Canonical Correlation Analysis (CCA) has been widely applied to study correlations between neuroimaging data and behavioral data. Practical use of CCA typically requires dimensionality reduction with, for example, Principal Components Analysis (PCA), however, this can result in CCA components that are difficult to interpret. In this paper, we introduce a Domain-driven Dimension Reduction (DDR) method, reducing the dimensionality of the original datasets and combining human knowledge of the structure of the variables studied. We apply the method to the Human Connectome Project S1200 release and compare standard PCA across all variables with DDR applied to individual classes of variables, finding that DDR-CCA results are more stable and interpretable, allowing the contribution of each class of variable to be better understood. By carefully designing the analysis pipeline and cross-validating the results, we offer more insights into the interpretation of CCA applied to brain-behavior data.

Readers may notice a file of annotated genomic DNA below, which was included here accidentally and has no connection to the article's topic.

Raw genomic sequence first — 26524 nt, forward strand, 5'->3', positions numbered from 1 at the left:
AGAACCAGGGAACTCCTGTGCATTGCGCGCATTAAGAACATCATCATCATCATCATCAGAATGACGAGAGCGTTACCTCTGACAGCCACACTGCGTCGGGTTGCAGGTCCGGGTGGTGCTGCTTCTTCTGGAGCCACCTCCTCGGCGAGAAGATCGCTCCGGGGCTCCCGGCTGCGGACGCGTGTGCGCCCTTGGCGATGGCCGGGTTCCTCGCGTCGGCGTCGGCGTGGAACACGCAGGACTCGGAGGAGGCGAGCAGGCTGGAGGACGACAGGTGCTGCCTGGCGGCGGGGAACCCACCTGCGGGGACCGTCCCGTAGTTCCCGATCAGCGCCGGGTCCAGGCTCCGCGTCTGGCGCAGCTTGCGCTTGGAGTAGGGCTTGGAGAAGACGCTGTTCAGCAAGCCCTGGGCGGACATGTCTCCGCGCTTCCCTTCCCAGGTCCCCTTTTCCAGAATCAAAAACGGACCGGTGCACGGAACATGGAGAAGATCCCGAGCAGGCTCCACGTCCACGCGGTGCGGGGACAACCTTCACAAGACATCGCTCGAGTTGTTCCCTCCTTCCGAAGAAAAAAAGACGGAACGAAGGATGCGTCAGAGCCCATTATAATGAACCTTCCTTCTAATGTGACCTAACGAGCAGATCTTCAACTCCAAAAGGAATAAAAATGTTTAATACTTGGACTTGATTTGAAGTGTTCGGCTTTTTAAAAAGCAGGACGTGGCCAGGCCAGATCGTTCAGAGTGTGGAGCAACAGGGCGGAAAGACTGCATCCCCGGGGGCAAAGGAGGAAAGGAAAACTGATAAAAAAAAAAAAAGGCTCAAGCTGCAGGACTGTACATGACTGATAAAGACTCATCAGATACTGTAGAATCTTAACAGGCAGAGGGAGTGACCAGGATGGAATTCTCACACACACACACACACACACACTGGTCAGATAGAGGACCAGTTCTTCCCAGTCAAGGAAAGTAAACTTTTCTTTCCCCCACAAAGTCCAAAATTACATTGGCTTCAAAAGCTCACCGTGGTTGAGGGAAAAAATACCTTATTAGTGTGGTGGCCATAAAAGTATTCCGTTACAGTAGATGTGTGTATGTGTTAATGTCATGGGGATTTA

Canonical Correlation Analysis (CCA), Principal Component Analysis (PCA), dimension reduction, interpretability analysis, resting-state functional connectivity